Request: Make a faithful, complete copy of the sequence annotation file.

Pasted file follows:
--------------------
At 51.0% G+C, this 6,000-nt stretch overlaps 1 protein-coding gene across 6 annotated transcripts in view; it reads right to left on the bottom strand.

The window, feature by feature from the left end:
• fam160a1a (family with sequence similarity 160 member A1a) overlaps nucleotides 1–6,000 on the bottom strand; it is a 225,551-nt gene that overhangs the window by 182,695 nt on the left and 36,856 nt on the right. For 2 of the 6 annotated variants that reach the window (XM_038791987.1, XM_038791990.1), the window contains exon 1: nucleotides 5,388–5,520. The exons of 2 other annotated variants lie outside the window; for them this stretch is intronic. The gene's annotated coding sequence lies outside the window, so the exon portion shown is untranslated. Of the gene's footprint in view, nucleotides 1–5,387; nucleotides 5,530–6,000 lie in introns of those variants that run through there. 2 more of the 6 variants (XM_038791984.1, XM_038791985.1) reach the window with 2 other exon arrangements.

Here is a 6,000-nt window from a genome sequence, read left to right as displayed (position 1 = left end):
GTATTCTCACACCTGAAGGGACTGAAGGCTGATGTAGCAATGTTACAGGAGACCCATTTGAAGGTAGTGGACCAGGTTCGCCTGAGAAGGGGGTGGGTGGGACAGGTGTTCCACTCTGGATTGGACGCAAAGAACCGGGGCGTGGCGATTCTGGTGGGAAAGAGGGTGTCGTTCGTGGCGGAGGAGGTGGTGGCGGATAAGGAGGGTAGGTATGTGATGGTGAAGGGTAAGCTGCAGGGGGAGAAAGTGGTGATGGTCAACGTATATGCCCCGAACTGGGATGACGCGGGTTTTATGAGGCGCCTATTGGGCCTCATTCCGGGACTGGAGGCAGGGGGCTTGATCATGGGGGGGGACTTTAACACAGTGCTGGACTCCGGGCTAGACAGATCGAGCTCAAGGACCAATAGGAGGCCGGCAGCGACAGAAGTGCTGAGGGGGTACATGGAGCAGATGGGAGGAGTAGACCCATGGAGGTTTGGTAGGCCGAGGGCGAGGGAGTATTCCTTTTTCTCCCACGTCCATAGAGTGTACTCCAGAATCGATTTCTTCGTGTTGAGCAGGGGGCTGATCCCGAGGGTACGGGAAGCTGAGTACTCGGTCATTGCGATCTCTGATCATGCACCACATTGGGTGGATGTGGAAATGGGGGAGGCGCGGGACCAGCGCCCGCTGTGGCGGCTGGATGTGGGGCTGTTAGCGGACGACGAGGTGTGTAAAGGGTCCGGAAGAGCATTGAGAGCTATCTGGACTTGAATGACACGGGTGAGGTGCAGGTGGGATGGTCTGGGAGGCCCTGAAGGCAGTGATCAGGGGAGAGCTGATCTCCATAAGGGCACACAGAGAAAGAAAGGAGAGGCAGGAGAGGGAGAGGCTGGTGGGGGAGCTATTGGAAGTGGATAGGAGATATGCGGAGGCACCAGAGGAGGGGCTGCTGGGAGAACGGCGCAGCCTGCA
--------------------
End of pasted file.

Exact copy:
At 51.0% G+C, this 6,000-nt stretch overlaps 1 protein-coding gene across 6 annotated transcripts in view; it reads right to left on the bottom strand.

The window, feature by feature from the left end:
• fam160a1a (family with sequence similarity 160 member A1a) overlaps nucleotides 1–6,000 on the bottom strand; it is a 225,551-nt gene that overhangs the window by 182,695 nt on the left and 36,856 nt on the right. For 2 of the 6 annotated variants that reach the window (XM_038791987.1, XM_038791990.1), the window contains exon 1: nucleotides 5,388–5,520. The exons of 2 other annotated variants lie outside the window; for them this stretch is intronic. The gene's annotated coding sequence lies outside the window, so the exon portion shown is untranslated. Of the gene's footprint in view, nucleotides 1–5,387; nucleotides 5,530–6,000 lie in introns of those variants that run through there. 2 more of the 6 variants (XM_038791984.1, XM_038791985.1) reach the window with 2 other exon arrangements.

Here is a 6,000-nt window from a genome sequence, read left to right as displayed (position 1 = left end):
GTATTCTCACACCTGAAGGGACTGAAGGCTGATGTAGCAATGTTACAGGAGACCCATTTGAAGGTAGTGGACCAGGTTCGCCTGAGAAGGGGGTGGGTGGGACAGGTGTTCCACTCTGGATTGGACGCAAAGAACCGGGGCGTGGCGATTCTGGTGGGAAAGAGGGTGTCGTTCGTGGCGGAGGAGGTGGTGGCGGATAAGGAGGGTAGGTATGTGATGGTGAAGGGTAAGCTGCAGGGGGAGAAAGTGGTGATGGTCAACGTATATGCCCCGAACTGGGATGACGCGGGTTTTATGAGGCGCCTATTGGGCCTCATTCCGGGACTGGAGGCAGGGGGCTTGATCATGGGGGGGGACTTTAACACAGTGCTGGACTCCGGGCTAGACAGATCGAGCTCAAGGACCAATAGGAGGCCGGCAGCGACAGAAGTGCTGAGGGGGTACATGGAGCAGATGGGAGGAGTAGACCCATGGAGGTTTGGTAGGCCGAGGGCGAGGGAGTATTCCTTTTTCTCCCACGTCCATAGAGTGTACTCCAGAATCGATTTCTTCGTGTTGAGCAGGGGGCTGATCCCGAGGGTACGGGAAGCTGAGTACTCGGTCATTGCGATCTCTGATCATGCACCACATTGGGTGGATGTGGAAATGGGGGAGGCGCGGGACCAGCGCCCGCTGTGGCGGCTGGATGTGGGGCTGTTAGCGGACGACGAGGTGTGTAAAGGGTCCGGAAGAGCATTGAGAGCTATCTGGACTTGAATGACACGGGTGAGGTGCAGGTGGGATGGTCTGGGAGGCCCTGAAGGCAGTGATCAGGGGAGAGCTGATCTCCATAAGGGCACACAGAGAAAGAAAGGAGAGGCAGGAGAGGGAGAGGCTGGTGGGGGAGCTATTGGAAGTGGATAGGAGATATGCGGAGGCACCAGAGGAGGGGCTGCTGGGAGAACGGCGCAGCCTGCA